Globalization brought in increased global linkages affecting supply chains across multinationals. From cheap labour to commodities, multinationals especially working in Africa, Latin America and Asia soon became susceptible to price fluctuations in commodities. Commodities especially in Africa became ingredients of final products increasing necessity of hedging against extreme climate changes resulting in weather insurance products in Africa. By 2000, the first wave of millennial’s set out globally backed by internet and technology bringing down curtains across many countries. Armed with information, affluence and empathy, millennial’s built and sustained the momentum kick-started by a few visionary Generation X social change agents. Global imbalances, globalization and its discontents followed by a wave of accounting scandals example Enron brought (ESG) environmental, social and governance issues within the gamut of corporate social responsibility and investment decision making. To add up, the private sector further geared up to the potential viable business at the bottom of the pyramid bolstered by Prof C K Prahalad ground-breaking theory. Impact Investing took myriad pathways of looking at investment returns and funding depending of type of actors and their mandates within the Impact Investment Ecosystem.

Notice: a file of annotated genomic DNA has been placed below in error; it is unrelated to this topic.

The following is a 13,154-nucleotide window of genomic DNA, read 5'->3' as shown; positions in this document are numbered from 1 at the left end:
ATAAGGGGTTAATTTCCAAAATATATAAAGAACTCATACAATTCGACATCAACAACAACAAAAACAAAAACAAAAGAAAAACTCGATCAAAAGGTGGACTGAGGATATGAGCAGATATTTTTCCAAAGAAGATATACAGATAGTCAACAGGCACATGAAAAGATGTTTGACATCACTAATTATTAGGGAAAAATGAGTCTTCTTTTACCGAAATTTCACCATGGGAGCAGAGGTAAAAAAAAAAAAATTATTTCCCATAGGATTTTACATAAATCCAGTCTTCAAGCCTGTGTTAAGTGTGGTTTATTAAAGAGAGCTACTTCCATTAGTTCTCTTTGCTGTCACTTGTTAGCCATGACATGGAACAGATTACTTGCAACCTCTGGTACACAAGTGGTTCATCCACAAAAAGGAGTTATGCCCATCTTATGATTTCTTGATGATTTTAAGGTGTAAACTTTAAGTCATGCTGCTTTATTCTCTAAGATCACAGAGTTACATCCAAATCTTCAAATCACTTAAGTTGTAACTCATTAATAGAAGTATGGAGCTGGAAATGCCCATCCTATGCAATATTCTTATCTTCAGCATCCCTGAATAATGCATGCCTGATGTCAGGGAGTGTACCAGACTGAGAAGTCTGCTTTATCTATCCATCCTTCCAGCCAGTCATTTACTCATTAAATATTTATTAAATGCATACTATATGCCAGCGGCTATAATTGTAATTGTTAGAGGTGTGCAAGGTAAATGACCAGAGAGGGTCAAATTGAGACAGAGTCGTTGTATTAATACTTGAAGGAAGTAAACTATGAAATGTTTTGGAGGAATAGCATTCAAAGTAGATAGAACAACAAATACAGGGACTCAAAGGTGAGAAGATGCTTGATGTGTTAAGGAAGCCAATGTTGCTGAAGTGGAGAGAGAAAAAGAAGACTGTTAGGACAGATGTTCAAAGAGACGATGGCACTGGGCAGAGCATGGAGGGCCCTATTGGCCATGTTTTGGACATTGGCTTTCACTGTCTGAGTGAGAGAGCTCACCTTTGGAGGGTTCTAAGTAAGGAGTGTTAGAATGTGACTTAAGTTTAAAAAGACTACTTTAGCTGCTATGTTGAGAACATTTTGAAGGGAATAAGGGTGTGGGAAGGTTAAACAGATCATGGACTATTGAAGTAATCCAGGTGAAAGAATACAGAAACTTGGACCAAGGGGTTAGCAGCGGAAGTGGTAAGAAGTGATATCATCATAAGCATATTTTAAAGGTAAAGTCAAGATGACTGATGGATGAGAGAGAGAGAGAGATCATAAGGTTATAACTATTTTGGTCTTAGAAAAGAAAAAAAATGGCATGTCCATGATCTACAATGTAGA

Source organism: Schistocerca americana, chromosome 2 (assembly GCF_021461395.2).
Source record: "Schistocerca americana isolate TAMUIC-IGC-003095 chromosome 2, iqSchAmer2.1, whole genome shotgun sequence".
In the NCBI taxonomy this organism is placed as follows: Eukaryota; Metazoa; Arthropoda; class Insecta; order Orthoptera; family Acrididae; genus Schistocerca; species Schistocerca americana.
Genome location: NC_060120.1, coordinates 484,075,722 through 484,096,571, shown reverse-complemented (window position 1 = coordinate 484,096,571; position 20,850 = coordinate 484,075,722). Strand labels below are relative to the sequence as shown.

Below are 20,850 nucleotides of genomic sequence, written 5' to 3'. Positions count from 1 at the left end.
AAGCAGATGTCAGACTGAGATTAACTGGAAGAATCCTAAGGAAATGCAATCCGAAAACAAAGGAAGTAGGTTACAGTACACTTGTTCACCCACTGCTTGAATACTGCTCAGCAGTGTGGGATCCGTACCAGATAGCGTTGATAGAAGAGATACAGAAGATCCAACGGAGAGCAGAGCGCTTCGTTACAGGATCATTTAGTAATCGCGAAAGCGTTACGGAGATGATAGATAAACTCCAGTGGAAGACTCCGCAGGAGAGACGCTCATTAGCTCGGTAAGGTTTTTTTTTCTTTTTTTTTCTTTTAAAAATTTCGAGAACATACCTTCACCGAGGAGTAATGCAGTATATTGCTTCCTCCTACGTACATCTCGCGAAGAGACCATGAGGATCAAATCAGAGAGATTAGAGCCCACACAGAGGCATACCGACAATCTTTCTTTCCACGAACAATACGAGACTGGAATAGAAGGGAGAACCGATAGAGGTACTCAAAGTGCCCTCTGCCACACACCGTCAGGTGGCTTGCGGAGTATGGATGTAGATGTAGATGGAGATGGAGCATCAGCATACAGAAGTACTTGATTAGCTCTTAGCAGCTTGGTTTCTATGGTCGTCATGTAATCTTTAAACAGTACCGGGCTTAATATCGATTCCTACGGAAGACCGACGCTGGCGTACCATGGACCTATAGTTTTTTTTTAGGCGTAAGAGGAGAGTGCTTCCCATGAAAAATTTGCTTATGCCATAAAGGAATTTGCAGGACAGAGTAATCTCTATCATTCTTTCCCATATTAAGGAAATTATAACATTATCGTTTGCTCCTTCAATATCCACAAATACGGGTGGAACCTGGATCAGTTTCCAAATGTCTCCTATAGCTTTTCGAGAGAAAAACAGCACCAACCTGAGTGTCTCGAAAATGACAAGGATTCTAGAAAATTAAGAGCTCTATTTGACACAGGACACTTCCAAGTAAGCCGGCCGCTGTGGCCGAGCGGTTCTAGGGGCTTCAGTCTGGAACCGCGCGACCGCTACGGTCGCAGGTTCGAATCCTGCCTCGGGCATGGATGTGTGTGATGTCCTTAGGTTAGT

Actors within the Impact Sector
Social enterprises, multilateral development banks including development financial institutions, bilateral aid agencies, impact investors, foundations & charitable institutions, nonprofits, philanthropists, angel investors, religious institutions, policy think tanks, civic societies, activists, public and government, are actors within the development ecosystem. For an in-depth summary read here.
MDBs further form the most vital component of fostering public private partnerships, a key partnership to attract $5-7T worth of capital in meeting SDGs target by 2030. MDBs work along with other major institutional impact actors including foundations, DFIs, impact investors for furthering development work both in private & public sector. DFIs are government backed institutions formed either as MDBs like IFC or bilateral aid agencies like USAID and DFID.